Wrong, But Useful: Episode 25

Our second anniversary, and it's a bit of a love-in. Sorry to disappoint.

  • Colin and his partner have a new baby, Fred!
  • Happy anniversary to us!
  • Number of the podcast: $2+\sqrt{3}$, because it comes up in the Lucas-Lehmer test for Mersenne primes.
  • A brief digression on the test, Mersenne primes and his list. The anecdote Colin refers to is about Frank Nelson Cole.
  • @johanges (Johan in real life) points us at a video on 3D printing as an education tool. Colin mentions Desmos. Dave wonders what other teaching tools could be printed.
  • Colin goes over to the dark side, gives a talk citing Gale's Law:

    "A pie chart is never the correct chart to use."

    and a pie chart by @notonlyahatrack (Will).
    Colin fails to remember the title of Tufte's The Visual Display Of Quantitative Information, which, in fairness, is a tricky title. He also wrote a blog post about statistics.

  • One of the other maths listening pleasures has its own twitter account: @BBCMoreOrLess, to which loyal follower Colin sucks up. A link to the YouGov profiler in which Wrong, But Useful doesn't feature.
  • Dave's been reading The Number Devil. Digression on the Goldbach conjecture (any even integer can be written as the sum of two primes). Relatedly, any number over five is the sum of three primes. For any $n > 1$, there's a prime number between $n$ and $2n$. Colin's been reading The Secrets of Creation by Matthew Watkins, Matt Parker's Things To Make And Do In The Fourth Dimension, and a book of mathematical tables from Harwell.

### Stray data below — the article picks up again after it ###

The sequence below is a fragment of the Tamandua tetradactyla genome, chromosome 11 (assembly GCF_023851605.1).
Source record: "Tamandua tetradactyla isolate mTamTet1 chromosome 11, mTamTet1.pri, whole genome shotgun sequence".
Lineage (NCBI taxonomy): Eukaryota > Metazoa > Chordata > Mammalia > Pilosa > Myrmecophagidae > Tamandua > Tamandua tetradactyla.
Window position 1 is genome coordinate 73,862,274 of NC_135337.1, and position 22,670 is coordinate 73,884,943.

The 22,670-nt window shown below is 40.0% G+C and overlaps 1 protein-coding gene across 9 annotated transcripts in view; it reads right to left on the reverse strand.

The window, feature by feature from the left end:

• Dave's been listening to Taking Maths Further, with @stecks and @peterrowlett. Dave foreshadows a Cool Project involving Peter and some celebrity guests.
  • @peterrowlett and @realityminus3 (Elizabeth) sent us some nice messages!
  • @realityminus3 also challenges us about the answer to the puzzle from Episode 23; Dave thinks Colin got it right, and accuses Colin of being soft.
  • Gold stars to @joshurtree (Josh) and @notonlyahatrack (Will). Answers from last time: e.g.,

  • This week's puzzle: consider $P_n=(2+\sqrt{3})^n$, where $n$ is a positive integer. Show that as $n$ increases, $P$ gets progressively closer to an integer value, or explain why. For instance, $(2+\sqrt{3})^{42} \approx 1,051,470,266,970,439,230,972,301.999 999 999 999 999 999 999 9$ (25 consecutive 9s!)


Colin is a Weymouth maths tutor, author of several Maths For Dummies books and A-level maths guides. He started Flying Colours Maths in 2008. He lives with an espresso pot and nothing to prove.


7 comments on “Wrong, But Useful: Episode 25

  • Joshua Zucker

    I like the puzzle! Once I understood why it worked, I could check my understanding by seeing that the same thing is true of e.g. (27 + sqrt(731)) to large powers (at first I thought it might be something special about the sqrt(3)/2 being a nice trig function of a fraction of a circle, and wondered if your exponent being a multiple of 6 might matter, but then I saw what was really going on).

    I don’t know if you want spoilers here so I’ll say just one word: conjugate.

    Well, OK, and one other way of looking at it: you can show that (2+sqrt(3))^big is a root of x^2 – huge integer * x + 1 or something along those lines, and the roots of that are basically huge integer and 1/(huge integer). I thought that was interesting (because in my example with 731 the polynomial is a lot messier to figure out).

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